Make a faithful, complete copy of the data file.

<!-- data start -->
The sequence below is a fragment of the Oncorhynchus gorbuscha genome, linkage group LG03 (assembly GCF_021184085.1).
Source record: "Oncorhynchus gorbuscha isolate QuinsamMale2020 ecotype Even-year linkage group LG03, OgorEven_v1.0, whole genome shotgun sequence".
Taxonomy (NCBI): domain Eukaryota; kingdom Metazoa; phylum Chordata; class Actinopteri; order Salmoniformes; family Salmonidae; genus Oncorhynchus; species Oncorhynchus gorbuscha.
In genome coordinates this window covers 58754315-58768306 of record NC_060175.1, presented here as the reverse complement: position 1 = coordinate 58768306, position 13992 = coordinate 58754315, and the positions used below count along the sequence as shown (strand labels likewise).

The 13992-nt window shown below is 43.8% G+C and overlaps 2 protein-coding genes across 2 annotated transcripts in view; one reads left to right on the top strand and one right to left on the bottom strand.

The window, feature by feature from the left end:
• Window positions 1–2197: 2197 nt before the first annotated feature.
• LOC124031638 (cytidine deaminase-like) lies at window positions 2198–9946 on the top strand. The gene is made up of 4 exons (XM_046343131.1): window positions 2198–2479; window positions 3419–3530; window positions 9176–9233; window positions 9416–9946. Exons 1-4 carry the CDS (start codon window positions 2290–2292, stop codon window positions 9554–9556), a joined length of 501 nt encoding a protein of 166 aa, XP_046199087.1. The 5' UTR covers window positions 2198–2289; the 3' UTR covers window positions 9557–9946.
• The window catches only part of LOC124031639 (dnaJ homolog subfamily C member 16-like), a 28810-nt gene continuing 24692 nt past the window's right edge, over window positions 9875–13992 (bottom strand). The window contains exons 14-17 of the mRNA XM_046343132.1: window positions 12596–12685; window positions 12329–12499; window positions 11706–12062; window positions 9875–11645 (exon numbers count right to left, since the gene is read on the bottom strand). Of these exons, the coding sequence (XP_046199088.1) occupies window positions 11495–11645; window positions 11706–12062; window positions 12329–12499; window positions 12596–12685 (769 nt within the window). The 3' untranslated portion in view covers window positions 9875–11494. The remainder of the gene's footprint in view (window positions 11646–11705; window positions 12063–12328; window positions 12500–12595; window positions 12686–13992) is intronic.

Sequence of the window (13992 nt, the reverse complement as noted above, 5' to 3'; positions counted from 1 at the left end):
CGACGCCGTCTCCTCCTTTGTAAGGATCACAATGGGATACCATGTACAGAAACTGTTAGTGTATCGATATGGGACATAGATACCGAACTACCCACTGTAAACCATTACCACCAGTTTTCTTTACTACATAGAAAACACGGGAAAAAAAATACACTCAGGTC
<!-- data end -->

The sequence below is a fragment of the Oncorhynchus gorbuscha genome, linkage group LG03 (assembly GCF_021184085.1).
Source record: "Oncorhynchus gorbuscha isolate QuinsamMale2020 ecotype Even-year linkage group LG03, OgorEven_v1.0, whole genome shotgun sequence".
Taxonomy (NCBI): domain Eukaryota; kingdom Metazoa; phylum Chordata; class Actinopteri; order Salmoniformes; family Salmonidae; genus Oncorhynchus; species Oncorhynchus gorbuscha.
In genome coordinates this window covers 58754315-58768306 of record NC_060175.1, presented here as the reverse complement: position 1 = coordinate 58768306, position 13992 = coordinate 58754315, and the positions used below count along the sequence as shown (strand labels likewise).

The 13992-nt window shown below is 43.8% G+C and overlaps 2 protein-coding genes across 2 annotated transcripts in view; one reads left to right on the top strand and one right to left on the bottom strand.

The window, feature by feature from the left end:
• Window positions 1–2197: 2197 nt before the first annotated feature.
• LOC124031638 (cytidine deaminase-like) lies at window positions 2198–9946 on the top strand. The gene is made up of 4 exons (XM_046343131.1): window positions 2198–2479; window positions 3419–3530; window positions 9176–9233; window positions 9416–9946. Exons 1-4 carry the CDS (start codon window positions 2290–2292, stop codon window positions 9554–9556), a joined length of 501 nt encoding a protein of 166 aa, XP_046199087.1. The 5' UTR covers window positions 2198–2289; the 3' UTR covers window positions 9557–9946.
• The window catches only part of LOC124031639 (dnaJ homolog subfamily C member 16-like), a 28810-nt gene continuing 24692 nt past the window's right edge, over window positions 9875–13992 (bottom strand). The window contains exons 14-17 of the mRNA XM_046343132.1: window positions 12596–12685; window positions 12329–12499; window positions 11706–12062; window positions 9875–11645 (exon numbers count right to left, since the gene is read on the bottom strand). Of these exons, the coding sequence (XP_046199088.1) occupies window positions 11495–11645; window positions 11706–12062; window positions 12329–12499; window positions 12596–12685 (769 nt within the window). The 3' untranslated portion in view covers window positions 9875–11494. The remainder of the gene's footprint in view (window positions 11646–11705; window positions 12063–12328; window positions 12500–12595; window positions 12686–13992) is intronic.

Sequence of the window (13992 nt, the reverse complement as noted above, 5' to 3'; positions counted from 1 at the left end):
CGACGCCGTCTCCTCCTTTGTAAGGATCACAATGGGATACCATGTACAGAAACTGTTAGTGTATCGATATGGGACATAGATACCGAACTACCCACTGTAAACCATTACCACCAGTTTTCTTTACTACATAGAAAACACGGGAAAAAAAATACACTCAGGTC